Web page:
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Published May 1986 | public
Journal Article

Sindbis virus mutant ts20 of complementation group E contains a lesion in glycoprotein E2


A technique has been devised to readily obtain the entire structural protein region of Sindbis virus cloned into a plasmid vector. This method uses the fact that the nearest site for restriction enzyme HindIII to the 3' terminal poly(A) occurs at nucleotides 6266-6271 in the genomic RNA. Inserts extending from the poly(A) tract to this HindIII site are 5438 nucleotides long (excluding the poly A tract) and contain the entire 4106-nucleotide structural protein region. Using an oligo(dT)-tailed vector as a primer for first strand cDNA synthesis such clones could be obtained in high yield. We were interested in a precise determination of the mutation responsible for the temperature-sensitive phenotype of ts20, a mutant belonging to complementation group E which has a defect in the function of glycoprotein E2 at the nonpermissive temperature. Using this technique we have cloned and sequenced the structural protein region of t-320 and of several revertants and concluded that the mutation was a change from histidine to leucine at amino acid 291 of E2. Reversion to temperature insensitivity occurred by same site reversion to the parental nucleotide, restoring the original histdine as amino acid 291. Thus, complementation group E of Sindbis virus results from changes in glycoprotein E2 and together with previous results from our laboratory (Arias et al, 1983; Hahn et al, 1985) demonstrates that the three RNA^+ complementation groups of Sindbis virus, C, D, and E, result from changes in the three structural proteins of the virus, capsid, glycoprotein El, and glycoprotein E2, respectively.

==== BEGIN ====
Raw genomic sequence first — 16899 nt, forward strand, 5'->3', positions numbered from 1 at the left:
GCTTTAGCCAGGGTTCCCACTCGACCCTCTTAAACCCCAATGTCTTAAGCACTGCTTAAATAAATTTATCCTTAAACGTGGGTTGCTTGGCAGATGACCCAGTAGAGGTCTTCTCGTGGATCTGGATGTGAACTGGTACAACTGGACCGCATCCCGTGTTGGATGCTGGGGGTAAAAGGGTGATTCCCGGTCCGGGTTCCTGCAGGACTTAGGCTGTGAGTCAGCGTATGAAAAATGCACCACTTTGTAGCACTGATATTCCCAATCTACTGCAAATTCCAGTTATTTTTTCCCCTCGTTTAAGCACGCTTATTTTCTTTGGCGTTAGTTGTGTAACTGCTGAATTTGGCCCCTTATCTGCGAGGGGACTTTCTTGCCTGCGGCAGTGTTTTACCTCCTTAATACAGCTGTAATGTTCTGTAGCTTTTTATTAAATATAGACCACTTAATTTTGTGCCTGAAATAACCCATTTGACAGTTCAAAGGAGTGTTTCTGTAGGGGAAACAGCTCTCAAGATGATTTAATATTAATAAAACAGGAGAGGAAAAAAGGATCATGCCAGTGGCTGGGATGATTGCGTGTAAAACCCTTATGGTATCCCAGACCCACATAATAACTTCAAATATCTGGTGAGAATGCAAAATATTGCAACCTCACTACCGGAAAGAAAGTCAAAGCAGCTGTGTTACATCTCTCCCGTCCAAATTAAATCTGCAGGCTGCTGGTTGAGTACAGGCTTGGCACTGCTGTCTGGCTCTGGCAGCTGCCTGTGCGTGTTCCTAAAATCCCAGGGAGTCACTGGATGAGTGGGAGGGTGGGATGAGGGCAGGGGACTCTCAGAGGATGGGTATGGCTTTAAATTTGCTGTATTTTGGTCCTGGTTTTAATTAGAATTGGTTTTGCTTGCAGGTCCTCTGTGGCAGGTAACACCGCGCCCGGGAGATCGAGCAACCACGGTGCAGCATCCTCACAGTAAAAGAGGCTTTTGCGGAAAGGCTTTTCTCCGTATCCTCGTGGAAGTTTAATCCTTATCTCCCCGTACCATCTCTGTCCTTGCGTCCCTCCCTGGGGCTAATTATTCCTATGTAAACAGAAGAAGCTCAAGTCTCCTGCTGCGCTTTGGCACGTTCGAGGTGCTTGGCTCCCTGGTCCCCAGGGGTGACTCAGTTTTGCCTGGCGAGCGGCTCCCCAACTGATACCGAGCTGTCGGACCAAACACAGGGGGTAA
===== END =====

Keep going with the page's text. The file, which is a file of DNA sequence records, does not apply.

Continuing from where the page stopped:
Additional Information

Copyright © 1986 by Academic Press, Inc. All rights of reproduction in any form reserved. Received November 20, 1985; accepted January 24, 1986 We acknowledge the expert technical assistance of Ms. Edith Lenches who maintained the virus stocks and isolated the revertants studied here. One of us (B.H.L.) acknowledges a travel grant from the Norwegian Research Council for Science and Humanities in connection with a sabbatical stay at Caltech. This work was supported in part by Grants AI 10793 and AI 20612 from the National Institutes of Health and by Grant PCM 8316856 from the National Science Foundation, and by Biomedical Research Support Grant RR 07003.

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